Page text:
Students access TCD courses below CAO entry level

Successful applicants were up to 150 points below CAO requirement

 Trinity College Dublin: There were 270 applications for the 25 places in history, law, and ancient and medieval history and culture. Photographer: Dara Mac Dónaill  Trinity College Dublin. Photograph: Dara Mac Dónaill

Trinity College Dublin: There were 270 applications for the 25 places in history, law, and ancient and medieval history and culture. Photographer: Dara Mac Dónaill Trinity College Dublin. Photograph: Dara Mac Dónaill

Mon, Aug 18, 2014, 06:01

Some 25 students who did not get enough points for three Trinity College Dublin courses are being offered places under a pilot entry scheme.

The scheme, aimed at broadening entry routes to third-level education, is allowing students who got up to 150 points below the CAO entry requirement to qualify under alternative criteria.

The project, running for two years at TCD, is being reviewed later this year by the Irish Universities’ Association (IUA) with a view to rolling it out in other institutions.

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There were 270 applications for the 25 places in history, law, and ancient and medieval history and culture, a “higher than expected level of interest”, said project sponsor Dr Patrick Geoghegan.

The 10 students offered places in law received points scores within 70 points of the required CAO total but demonstrated an aptitude and ability for the course through a “holistic” evaluation process. Ten students were also offered places in history through the scheme, presenting scores within 150 points of the required CAO total.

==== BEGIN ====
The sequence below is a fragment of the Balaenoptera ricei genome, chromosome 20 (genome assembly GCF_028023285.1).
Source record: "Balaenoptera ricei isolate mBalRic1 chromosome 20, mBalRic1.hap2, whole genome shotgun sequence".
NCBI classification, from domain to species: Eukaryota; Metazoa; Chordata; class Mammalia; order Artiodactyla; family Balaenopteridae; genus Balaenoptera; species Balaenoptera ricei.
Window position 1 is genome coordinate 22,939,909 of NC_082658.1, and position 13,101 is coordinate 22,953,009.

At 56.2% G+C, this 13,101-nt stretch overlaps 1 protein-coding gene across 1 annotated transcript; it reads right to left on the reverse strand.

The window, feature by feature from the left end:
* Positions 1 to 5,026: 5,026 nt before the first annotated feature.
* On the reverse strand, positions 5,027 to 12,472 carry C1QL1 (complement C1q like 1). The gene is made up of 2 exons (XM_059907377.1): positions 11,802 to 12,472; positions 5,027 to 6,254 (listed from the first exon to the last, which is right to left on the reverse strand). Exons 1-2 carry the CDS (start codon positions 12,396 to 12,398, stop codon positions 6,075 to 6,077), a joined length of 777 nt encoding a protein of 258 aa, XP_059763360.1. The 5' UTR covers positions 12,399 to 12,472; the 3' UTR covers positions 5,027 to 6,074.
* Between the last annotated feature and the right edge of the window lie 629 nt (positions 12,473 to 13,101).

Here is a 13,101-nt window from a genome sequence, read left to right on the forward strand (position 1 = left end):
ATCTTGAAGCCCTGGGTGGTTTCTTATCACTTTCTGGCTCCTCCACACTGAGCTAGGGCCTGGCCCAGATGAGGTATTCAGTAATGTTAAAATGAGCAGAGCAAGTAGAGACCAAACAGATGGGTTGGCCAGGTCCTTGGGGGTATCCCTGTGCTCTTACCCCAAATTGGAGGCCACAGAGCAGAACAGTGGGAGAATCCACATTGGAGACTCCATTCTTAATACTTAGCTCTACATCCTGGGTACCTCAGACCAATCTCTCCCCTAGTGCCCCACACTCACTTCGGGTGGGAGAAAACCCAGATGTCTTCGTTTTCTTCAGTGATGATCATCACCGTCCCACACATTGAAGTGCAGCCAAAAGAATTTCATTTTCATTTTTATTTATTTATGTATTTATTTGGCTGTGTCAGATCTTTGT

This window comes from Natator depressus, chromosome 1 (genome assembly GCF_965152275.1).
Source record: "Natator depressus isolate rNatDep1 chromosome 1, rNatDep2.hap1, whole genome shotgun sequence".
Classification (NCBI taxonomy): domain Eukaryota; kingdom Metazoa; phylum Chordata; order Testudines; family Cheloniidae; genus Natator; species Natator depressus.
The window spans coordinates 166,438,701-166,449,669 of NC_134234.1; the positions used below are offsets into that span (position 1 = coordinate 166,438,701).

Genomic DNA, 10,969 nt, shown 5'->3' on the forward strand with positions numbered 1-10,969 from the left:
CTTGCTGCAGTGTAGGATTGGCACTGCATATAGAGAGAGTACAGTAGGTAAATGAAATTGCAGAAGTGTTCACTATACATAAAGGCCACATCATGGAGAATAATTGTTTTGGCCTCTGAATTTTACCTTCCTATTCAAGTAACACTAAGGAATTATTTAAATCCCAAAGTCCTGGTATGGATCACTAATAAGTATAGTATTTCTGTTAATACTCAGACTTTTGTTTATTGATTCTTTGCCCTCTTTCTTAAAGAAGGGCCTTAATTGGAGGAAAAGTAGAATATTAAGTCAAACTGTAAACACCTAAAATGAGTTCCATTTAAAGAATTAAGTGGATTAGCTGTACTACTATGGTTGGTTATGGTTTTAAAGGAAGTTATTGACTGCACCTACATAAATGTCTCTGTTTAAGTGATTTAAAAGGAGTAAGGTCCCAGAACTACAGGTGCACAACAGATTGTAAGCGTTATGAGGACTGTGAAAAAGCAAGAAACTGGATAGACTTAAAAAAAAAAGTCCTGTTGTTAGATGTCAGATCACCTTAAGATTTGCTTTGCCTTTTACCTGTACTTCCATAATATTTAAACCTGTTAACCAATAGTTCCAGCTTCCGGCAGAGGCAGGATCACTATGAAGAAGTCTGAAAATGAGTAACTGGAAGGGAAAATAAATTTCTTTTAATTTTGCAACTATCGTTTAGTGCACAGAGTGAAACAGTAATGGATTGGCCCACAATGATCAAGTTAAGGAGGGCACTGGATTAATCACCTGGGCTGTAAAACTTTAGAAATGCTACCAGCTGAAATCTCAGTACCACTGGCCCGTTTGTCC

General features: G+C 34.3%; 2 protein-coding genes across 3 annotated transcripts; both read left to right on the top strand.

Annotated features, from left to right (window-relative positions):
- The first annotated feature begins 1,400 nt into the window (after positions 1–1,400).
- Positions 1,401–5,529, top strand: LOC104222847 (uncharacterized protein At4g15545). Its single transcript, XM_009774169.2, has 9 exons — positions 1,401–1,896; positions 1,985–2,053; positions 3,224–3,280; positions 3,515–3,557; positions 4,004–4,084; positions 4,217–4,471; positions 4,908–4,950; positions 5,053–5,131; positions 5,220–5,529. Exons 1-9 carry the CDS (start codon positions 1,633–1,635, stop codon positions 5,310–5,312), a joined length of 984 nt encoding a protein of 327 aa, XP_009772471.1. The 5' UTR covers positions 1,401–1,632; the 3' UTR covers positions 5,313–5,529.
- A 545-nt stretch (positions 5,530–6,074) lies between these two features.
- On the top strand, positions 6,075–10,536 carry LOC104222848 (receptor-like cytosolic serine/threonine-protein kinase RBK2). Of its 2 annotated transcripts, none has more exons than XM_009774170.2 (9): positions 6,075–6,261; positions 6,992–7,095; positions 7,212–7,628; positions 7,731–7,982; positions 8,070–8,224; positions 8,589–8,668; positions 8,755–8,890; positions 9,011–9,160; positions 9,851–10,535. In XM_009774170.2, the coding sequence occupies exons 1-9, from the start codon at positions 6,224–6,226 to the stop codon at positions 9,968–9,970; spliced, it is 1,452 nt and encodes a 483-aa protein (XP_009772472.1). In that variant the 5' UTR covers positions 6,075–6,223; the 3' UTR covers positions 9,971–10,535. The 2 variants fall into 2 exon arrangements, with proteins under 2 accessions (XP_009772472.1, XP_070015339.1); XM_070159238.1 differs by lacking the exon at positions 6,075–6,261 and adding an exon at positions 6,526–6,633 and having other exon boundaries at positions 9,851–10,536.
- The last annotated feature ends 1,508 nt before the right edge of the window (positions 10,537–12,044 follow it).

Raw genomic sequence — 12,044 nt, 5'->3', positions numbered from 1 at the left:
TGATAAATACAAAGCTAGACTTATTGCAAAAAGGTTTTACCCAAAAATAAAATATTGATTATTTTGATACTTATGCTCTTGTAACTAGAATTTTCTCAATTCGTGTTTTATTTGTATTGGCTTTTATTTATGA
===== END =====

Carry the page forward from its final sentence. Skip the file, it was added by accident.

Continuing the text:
Points rise

The allocation of these places appeared to have a knock-on effect on the CAO points for remaining candidates, with the entry requirement for history rising from 470 to 485 points and for ancient and medieval history and culture rising from 425 to 450.

Dr Geoghegan noted points for law, the biggest of the three courses, remained unchanged at 530 points. But, he said, on the basis of this year’s allocation, “I think there will be a lot more demand next year” for the scheme.

Three measures were used to evaluate applicants: Leaving Cert results; an anonymous personal statement of interest; and the Relative Performance Rank (RPR) of the applicant – a measure of their results against others in their school.

The process was chaired by retired judge Yvonne Murphy, and included external experts from the field of education.

Dr Geoghegan said “the feasibility study shows that it is possible to use additional factors when assessing applicants, and still maintain anonymity and transparency. The best students are not necessarily the ones with the highest points but ones with the academic ability and potential needed to thrive at third-level, self-reflective and independent thinkers, who are the right fit for the right course.

Achieving dreams

“Instead of just looking at the performance of a student in a single set of examinations, we have used a wider range of indicators, in the attempt to ensure that talented students who don’t necessarily achieve the required points total, are still able to achieve their dreams.”

He added: “These are the kinds of students we want in our classrooms – students who are passionate about learning, independent and critical thinkers, and with the ability and potential to succeed academically.”

Under the TCD project, the review committee did not know any applicant’s name, school they attended, or even their CAO number.

There were no interviews or teacher references, and it made no difference what ranking the applicant gave the course on their CAO form.

For the RPR, Trinity said it adapted an indicator used by many leading universities, including Harvard, on the basis that “the context in which the results were achieved matters”. The IUA is pushing for reform of the college-entry system to take the focus off the “points race”, and broaden entry routes.